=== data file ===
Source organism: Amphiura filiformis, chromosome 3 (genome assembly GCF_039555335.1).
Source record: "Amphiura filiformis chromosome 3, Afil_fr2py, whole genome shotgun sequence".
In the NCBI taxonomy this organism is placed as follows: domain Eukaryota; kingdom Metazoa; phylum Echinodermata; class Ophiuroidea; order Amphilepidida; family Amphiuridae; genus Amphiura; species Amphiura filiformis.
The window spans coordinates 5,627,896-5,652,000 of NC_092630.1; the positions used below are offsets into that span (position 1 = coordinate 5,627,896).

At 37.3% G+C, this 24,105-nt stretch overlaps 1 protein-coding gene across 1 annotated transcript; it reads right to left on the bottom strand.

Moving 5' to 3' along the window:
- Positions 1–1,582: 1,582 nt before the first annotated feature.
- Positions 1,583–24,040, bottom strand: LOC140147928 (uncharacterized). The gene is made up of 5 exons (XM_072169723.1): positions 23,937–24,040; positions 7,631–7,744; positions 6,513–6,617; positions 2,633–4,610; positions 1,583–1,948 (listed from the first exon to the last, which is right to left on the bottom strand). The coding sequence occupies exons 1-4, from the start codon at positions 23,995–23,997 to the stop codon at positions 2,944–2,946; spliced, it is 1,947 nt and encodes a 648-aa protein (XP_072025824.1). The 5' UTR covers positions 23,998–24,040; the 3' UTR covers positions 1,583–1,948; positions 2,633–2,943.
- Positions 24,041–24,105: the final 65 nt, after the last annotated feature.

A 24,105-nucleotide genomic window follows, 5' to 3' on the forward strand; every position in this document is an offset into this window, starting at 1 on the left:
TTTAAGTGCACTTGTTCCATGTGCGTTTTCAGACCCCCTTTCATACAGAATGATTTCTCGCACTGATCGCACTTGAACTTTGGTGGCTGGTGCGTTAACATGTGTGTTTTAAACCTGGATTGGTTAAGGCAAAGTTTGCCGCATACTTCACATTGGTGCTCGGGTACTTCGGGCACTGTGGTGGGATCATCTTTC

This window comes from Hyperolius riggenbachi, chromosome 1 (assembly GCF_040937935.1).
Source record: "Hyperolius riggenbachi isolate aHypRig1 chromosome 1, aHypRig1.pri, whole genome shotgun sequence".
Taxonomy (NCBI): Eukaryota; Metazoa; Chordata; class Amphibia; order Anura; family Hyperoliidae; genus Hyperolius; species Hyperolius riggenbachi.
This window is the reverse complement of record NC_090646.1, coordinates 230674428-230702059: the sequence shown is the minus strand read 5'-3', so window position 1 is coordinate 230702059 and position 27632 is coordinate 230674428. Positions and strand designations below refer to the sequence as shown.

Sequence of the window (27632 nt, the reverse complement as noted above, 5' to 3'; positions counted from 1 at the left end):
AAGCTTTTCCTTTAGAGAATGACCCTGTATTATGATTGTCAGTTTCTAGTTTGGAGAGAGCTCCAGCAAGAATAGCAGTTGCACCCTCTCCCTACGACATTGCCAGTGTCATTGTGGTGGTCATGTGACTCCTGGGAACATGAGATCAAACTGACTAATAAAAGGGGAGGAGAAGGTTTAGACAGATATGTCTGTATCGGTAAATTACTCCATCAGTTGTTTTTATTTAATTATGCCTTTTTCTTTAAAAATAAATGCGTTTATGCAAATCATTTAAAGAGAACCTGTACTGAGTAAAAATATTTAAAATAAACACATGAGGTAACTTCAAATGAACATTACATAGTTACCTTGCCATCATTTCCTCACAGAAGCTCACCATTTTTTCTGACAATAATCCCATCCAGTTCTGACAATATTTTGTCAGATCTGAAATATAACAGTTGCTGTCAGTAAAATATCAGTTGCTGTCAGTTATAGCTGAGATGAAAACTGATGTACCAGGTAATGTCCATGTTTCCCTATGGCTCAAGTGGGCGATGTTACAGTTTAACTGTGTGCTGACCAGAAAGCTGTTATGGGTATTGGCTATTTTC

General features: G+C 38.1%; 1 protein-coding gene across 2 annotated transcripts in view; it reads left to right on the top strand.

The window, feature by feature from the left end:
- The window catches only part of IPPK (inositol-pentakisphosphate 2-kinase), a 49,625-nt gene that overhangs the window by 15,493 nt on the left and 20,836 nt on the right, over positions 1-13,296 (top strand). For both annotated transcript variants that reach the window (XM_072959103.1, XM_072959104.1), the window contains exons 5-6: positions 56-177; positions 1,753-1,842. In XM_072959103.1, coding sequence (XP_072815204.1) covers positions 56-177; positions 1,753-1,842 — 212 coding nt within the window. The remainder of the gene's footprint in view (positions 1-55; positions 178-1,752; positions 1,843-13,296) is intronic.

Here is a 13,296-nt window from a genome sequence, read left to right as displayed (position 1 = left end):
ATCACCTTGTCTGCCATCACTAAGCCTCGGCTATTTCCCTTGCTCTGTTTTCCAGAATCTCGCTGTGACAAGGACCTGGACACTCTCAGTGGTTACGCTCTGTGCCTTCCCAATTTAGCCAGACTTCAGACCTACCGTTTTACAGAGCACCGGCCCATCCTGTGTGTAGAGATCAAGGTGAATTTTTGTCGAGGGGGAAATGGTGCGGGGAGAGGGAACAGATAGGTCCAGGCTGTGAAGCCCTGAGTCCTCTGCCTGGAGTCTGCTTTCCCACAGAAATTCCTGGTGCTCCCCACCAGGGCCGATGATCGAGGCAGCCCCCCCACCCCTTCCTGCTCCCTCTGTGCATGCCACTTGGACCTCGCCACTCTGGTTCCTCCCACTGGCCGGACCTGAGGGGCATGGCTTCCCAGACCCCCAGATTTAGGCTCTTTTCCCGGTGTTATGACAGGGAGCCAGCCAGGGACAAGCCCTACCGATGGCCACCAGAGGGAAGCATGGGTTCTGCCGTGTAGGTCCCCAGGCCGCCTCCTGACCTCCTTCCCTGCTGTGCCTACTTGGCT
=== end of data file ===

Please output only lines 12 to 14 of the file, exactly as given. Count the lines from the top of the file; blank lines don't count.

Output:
This window comes from Hyperolius riggenbachi, chromosome 1 (assembly GCF_040937935.1).
Source record: "Hyperolius riggenbachi isolate aHypRig1 chromosome 1, aHypRig1.pri, whole genome shotgun sequence".
Taxonomy (NCBI): Eukaryota; Metazoa; Chordata; class Amphibia; order Anura; family Hyperoliidae; genus Hyperolius; species Hyperolius riggenbachi.